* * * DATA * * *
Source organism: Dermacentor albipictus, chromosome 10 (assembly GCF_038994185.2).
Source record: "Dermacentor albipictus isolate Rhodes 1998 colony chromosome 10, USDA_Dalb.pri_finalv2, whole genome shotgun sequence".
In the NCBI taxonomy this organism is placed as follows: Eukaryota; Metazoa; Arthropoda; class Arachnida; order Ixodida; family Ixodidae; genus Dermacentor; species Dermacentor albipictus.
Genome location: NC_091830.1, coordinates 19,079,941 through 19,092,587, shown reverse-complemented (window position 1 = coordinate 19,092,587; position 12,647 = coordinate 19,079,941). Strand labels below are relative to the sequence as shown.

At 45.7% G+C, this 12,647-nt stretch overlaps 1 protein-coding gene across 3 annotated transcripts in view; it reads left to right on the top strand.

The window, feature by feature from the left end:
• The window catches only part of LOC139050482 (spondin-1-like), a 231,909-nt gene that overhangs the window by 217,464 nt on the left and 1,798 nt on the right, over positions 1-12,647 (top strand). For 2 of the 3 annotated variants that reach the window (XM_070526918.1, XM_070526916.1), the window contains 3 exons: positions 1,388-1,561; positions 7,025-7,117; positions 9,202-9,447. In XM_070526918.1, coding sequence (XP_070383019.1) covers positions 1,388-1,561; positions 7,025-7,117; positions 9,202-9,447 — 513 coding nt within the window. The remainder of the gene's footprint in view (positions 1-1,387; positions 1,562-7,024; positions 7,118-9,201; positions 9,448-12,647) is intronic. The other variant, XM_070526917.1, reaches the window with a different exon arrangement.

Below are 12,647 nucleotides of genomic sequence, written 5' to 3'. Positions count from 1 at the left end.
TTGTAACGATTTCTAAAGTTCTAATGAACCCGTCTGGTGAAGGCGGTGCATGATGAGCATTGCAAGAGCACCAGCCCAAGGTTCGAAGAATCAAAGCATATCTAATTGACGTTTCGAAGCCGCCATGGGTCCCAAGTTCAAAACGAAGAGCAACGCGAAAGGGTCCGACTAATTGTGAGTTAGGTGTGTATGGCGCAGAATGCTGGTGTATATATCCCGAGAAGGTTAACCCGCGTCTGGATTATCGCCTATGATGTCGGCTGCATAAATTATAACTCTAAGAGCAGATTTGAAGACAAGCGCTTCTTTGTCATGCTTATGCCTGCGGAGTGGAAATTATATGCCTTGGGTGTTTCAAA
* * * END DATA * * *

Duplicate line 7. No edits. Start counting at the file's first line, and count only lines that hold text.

• The window catches only part of LOC139050482 (spondin-1-like), a 231,909-nt gene that overhangs the window by 217,464 nt on the left and 1,798 nt on the right, over positions 1-12,647 (top strand). For 2 of the 3 annotated variants that reach the window (XM_070526918.1, XM_070526916.1), the window contains 3 exons: positions 1,388-1,561; positions 7,025-7,117; positions 9,202-9,447. In XM_070526918.1, coding sequence (XP_070383019.1) covers positions 1,388-1,561; positions 7,025-7,117; positions 9,202-9,447 — 513 coding nt within the window. The remainder of the gene's footprint in view (positions 1-1,387; positions 1,562-7,024; positions 7,118-9,201; positions 9,448-12,647) is intronic. The other variant, XM_070526917.1, reaches the window with a different exon arrangement.